Macron tells Muslim leaders to 'admit Islam is apolitical'
President Macron held discussions on Wednesday evening with several Islamic representatives, France24 reported in Arabic, requesting they draw up a charter which France's Council of the Islamic Faith must abide by.
Macron said the charter should include an affirmation of French values, a specification that Islam in France is a religion and not a political movement, and stipulate an end to any interference or affiliation with foreign countries.
The meeting included discussions on the formation of a national council of imams which would be responsible for the approval of Muslim clerics in the country.
The CFCM is a nationally elected body which serves as an official interlocutor with the French state in the regulation of Muslim religious activities.
Macron has defended France's strict brand of secularism and the re-publishing of cartoons of the Prophet Muhammad, sparking a backlash from Muslims around the world.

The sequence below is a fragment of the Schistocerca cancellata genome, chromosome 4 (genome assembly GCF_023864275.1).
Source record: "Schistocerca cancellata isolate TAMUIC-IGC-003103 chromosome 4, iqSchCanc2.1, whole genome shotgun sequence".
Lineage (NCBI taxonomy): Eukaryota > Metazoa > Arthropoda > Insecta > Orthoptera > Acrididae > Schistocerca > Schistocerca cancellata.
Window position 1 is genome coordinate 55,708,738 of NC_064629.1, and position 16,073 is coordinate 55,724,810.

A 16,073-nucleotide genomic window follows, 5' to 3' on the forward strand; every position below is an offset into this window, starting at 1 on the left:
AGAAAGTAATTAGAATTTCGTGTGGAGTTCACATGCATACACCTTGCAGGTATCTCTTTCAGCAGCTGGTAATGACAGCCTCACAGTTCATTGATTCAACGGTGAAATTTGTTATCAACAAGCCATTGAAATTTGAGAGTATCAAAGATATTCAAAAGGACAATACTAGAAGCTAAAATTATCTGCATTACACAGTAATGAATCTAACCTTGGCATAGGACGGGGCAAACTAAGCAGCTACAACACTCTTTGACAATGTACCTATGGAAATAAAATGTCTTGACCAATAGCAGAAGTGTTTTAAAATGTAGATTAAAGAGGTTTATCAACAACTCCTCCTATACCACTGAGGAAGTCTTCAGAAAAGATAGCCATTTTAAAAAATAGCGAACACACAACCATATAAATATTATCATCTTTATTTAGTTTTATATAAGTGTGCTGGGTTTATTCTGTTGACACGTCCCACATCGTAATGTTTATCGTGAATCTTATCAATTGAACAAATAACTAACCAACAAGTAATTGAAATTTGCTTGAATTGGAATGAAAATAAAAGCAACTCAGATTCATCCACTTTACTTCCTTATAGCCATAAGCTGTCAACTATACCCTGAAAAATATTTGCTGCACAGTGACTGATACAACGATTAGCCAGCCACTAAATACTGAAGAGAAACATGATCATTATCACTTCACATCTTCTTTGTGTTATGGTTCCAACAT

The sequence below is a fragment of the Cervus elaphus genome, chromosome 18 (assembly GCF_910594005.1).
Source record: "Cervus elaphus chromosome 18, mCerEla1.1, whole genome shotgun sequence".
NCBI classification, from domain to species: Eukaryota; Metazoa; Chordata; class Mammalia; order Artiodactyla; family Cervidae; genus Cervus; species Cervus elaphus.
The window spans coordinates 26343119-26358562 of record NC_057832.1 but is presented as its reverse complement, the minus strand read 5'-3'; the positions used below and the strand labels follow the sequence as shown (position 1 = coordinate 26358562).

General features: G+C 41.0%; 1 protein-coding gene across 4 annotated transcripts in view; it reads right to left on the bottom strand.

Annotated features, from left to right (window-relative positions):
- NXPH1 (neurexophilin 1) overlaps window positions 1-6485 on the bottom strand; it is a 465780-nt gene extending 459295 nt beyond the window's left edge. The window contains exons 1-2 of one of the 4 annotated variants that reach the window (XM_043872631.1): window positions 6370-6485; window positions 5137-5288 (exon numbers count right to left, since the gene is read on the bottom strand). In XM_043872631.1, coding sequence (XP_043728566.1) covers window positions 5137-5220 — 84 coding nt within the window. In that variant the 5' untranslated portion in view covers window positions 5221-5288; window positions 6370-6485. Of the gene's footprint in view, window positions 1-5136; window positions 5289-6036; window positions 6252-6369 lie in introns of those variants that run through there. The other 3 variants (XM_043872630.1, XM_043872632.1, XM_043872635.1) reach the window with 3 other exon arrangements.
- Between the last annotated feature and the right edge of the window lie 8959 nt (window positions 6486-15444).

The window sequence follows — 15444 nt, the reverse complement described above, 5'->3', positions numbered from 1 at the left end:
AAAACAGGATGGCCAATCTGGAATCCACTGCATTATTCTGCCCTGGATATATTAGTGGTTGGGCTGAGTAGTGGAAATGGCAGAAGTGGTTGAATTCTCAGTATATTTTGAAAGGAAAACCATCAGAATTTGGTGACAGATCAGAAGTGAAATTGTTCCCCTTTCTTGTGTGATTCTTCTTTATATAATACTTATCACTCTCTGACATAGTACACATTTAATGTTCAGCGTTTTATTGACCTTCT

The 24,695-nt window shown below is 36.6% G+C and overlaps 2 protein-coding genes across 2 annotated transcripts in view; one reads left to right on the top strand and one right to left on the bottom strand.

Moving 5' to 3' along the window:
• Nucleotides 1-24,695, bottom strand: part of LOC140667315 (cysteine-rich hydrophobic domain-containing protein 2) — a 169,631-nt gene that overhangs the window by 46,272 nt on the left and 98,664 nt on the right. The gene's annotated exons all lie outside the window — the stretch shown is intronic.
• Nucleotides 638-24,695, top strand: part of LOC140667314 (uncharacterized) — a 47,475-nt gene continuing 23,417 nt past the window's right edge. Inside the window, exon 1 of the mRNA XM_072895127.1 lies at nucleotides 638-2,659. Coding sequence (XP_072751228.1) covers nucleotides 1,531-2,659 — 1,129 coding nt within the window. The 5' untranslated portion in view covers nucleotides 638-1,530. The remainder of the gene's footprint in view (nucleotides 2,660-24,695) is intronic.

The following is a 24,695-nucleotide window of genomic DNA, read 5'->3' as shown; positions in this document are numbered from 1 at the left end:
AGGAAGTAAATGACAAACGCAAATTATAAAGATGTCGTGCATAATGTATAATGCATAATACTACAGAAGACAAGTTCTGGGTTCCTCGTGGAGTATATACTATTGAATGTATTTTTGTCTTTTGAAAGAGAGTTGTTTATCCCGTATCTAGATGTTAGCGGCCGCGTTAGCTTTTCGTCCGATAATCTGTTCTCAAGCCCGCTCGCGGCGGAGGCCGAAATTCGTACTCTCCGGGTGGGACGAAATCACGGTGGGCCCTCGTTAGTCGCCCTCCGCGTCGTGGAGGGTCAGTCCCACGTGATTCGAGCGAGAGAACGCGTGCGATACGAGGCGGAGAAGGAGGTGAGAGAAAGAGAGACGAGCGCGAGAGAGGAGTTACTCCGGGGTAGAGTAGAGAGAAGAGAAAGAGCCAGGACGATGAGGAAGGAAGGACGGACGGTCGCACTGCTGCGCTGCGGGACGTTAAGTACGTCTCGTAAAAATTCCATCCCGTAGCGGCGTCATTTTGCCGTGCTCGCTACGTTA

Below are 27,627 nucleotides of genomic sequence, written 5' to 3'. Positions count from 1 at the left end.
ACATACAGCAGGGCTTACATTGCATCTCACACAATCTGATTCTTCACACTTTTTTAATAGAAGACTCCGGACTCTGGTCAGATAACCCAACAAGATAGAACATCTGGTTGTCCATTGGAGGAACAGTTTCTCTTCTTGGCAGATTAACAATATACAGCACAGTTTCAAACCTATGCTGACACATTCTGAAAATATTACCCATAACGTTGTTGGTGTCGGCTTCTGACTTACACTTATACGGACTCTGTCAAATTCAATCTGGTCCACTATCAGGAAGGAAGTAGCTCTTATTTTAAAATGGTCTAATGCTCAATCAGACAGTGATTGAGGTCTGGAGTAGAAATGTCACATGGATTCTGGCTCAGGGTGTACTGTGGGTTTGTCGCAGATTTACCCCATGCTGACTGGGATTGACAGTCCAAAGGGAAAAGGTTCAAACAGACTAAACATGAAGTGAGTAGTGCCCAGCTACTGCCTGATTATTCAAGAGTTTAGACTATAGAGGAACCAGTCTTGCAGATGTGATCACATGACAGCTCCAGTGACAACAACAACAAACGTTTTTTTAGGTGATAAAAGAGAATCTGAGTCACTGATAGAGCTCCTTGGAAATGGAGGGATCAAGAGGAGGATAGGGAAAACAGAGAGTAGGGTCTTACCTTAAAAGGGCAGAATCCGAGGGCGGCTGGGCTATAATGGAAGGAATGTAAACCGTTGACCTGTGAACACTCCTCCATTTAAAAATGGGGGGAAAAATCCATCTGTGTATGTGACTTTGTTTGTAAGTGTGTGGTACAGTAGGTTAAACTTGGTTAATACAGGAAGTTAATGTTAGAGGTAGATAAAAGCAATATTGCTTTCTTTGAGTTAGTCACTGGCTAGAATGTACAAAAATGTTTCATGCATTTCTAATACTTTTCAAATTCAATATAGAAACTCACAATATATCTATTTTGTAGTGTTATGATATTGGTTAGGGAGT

He has also been accused of persecuting Muslims in France, with authorities currently cracking down on Muslim NGOs under a new 'separatism' law that has been criticised as curtailing civil liberties.
Even before the beheading last month, Macron had promised a tough new campaign against "Islamism" which had aroused controversy and condemnation from Muslims around the world.
Read more: Macron faces backlash after claiming 'secularism never killed anyone'
Protests against Macron's perceived Islamophobia erupted have across the Muslim world, including Afghanistan, Pakistan, Bangladesh, Mali, Mauritania, Lebanon and Yemen.
World leaders have also weighed in on the matter, with Macron and Turkish President Recept Tayyip Erdogan trading barbs and insults.